By on January 6, 2018

2018 Ford EcoSport - Image: Ford

To put it mildly, the TTAC crew has been less than enthusiastic about the 2018 Ford EcoSport ever since Ford Motor Company announced the overseas subcompact crossover would come to America, filling a gap at the bottom of Ford’s utility lineup. Having not driven one, we’ll hold off on any assumptions about the model’s abilities or quality.

But it’s interesting to note, as EcoSports arrive on dealer lots across the U.S., that Ford’s giving the model a helping hand right out of the gate.

Retailing for $19,995 (minus a $995 delivery fee) in base, front-wheel drive S trim, the EcoSport can be had for less when you factor in $2,750 in customer cash. As CNET first noted yesterday, the incentive is available across the model line — S, SE, Titanium, and top-flight SES — but only for lease customers. There’s also $500 offered to cash buyers.

Is Dearborn nervous about the EcoSport’s reception, or is this just the cost of doing business in the increasingly crowded crossover market? Certainly, the EcoSport faces stiff competition, even though the subcompact class isn’t where the hottest rivalries (or profits) lie.

2018 Ford Ecosport S - Image: Ford

Facing off against the EcoSport are the Toyota C-HR, which saw its best sales month to date in December, the top-selling Honda HR-V (which posted a 16.5 percent year-over-year sales drop last month), the slow-selling Mazda CX-3 (which reached a 2017 monthly high in December), and the second-best-selling Chevrolet Trax. Also joining the fray is the new-for-2018 Hyundai Kona and the upcoming Nissan Kicks. While subcompact volume pales in comparison to the compact class, few automakers seem willing to leave the segment for rivals to plunder.

The EcoSport arrives with the smallest engine available in a mainstream, non-hybrid vehicle — a turbocharged 1.0-liter three-cylinder. Powering the front wheels only, it generates 123 horsepower and 125 lb-ft of torque. A six-speed automatic is the only transmission on offer, and customers can upgrade to all-wheel drive and a naturally aspirated 2.0-liter (167 hp, 149 lb-ft) for an extra $1,500.

Four-wheel traction and the 2.0-liter comes standard on the SES model, which retails for $27,735 after delivery. At that price point, of course, your options aren’t just relegated to subcompacts.

[Image: Ford Motor Company]

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61 Comments on “Ford EcoSport Hits Dealers With Big Lease Incentives in Tow...”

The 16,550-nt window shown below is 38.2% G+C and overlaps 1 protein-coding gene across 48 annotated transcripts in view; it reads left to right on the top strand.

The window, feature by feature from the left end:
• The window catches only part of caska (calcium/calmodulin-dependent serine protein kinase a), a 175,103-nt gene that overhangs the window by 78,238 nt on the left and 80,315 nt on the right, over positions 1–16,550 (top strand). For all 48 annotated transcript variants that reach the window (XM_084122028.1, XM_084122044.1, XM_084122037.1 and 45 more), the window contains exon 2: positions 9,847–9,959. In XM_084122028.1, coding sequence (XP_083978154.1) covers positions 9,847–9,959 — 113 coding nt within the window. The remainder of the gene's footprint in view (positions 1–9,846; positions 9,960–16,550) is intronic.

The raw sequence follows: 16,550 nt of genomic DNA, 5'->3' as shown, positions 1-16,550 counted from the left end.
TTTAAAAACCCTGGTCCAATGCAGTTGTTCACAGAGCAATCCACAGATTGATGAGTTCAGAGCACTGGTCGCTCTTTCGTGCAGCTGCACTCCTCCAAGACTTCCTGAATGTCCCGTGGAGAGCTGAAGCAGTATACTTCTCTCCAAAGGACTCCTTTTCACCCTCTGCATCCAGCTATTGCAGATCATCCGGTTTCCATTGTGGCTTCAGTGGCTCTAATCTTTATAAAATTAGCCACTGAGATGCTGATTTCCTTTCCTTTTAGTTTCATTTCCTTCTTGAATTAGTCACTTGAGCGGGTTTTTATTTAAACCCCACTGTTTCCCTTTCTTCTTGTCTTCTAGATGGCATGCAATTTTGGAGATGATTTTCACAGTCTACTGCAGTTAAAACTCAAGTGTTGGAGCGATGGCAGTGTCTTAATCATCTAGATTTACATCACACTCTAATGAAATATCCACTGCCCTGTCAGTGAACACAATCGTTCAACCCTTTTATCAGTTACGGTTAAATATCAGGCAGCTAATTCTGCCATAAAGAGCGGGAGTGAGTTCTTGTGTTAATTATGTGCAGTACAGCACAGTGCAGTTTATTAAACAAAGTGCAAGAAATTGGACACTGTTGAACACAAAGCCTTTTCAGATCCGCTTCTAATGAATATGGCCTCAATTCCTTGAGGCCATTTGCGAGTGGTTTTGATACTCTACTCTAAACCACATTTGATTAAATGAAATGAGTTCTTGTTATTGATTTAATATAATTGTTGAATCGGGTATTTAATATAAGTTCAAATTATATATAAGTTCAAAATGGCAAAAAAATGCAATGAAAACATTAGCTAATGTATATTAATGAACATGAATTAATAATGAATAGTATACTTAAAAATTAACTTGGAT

• avatar
    ttacgreg

    I don’t understand. Why not just price it lower for the regular customer rather than incentivize it for fleet buyers? 20K seems a bit high to begin with.

  • avatar
    deanst

    Can anyone really justify buying this relic when you can probably get a midsize sedan for the same money?

    • 0 avatar
      Andrew Justus

      Why buy a Fusion, when for the same, or more, money you could get a tall Fiesta?

      • 0 avatar
        krhodes1

        Because women love to sit up high, and this is the cheapest way to sit up high behind a Ford badge. And it is still likely more practical than a sedan with an awkward trunk and difficult to get into back seat.

        • 0 avatar
          ToddAtlasF1

          I’ve talked to a bunch of women who drive CUVs. They love them for all sorts of reasons; even ones as silly as thinking they’re V6s when they’re 4 cylinders. At the end of the day, most of them think their CUVs are far cooler than hatchbacks and wagons that might accomplish their missions. It’s pretty hard to convince anyone that the Ecosport is in any way cool. Might as well drive a Golf.

        • 0 avatar
          gtem

          Now, just last week I was taking a commenter to task for claiming a compact CUV had less utility and cargo space than a midsize sedan, but once you get down to the size of an EcoSport vs midsize, I’m inclined to agree. In the case of carrying both people and luggage, the Fusion would likely fit more bags and still seat people more comfortably.

    • 0 avatar
      JohnTaurus

      The market is obviously there. With the exception of the Accord and the fleet-heavy Camry, the midsize sedan segment is in steep decline. As you read above, sales of all but perhaps the Mazda entry are rising pretty nicely in this segment.

      So, why shouldn’t automakers fill the demand that’s obviously there? These vehicles aren’t designed for enthusiasts, clearly, but that doesn’t mean they aren’t successful.

    • 0 avatar
      TMA1

      Ask your wife/daughter/mom, or any other woman you know.

  • avatar
    65corvair

    Isn’t the 1.0 the three cylinder? The worst engine since the Vega’s. The auto has had a horrible history for reliability, and even when it’s working, it shifts poorly. If it shares any DNA with the Fiesta, it should be avoided like the plague.

    • 0 avatar
      jeanbaptiste

      Is the 1.0 3 cylinder bad? I looked at some reviews a few years back and people were generally happy with the power delivery. I’d be curious to hear if they have had problems with it.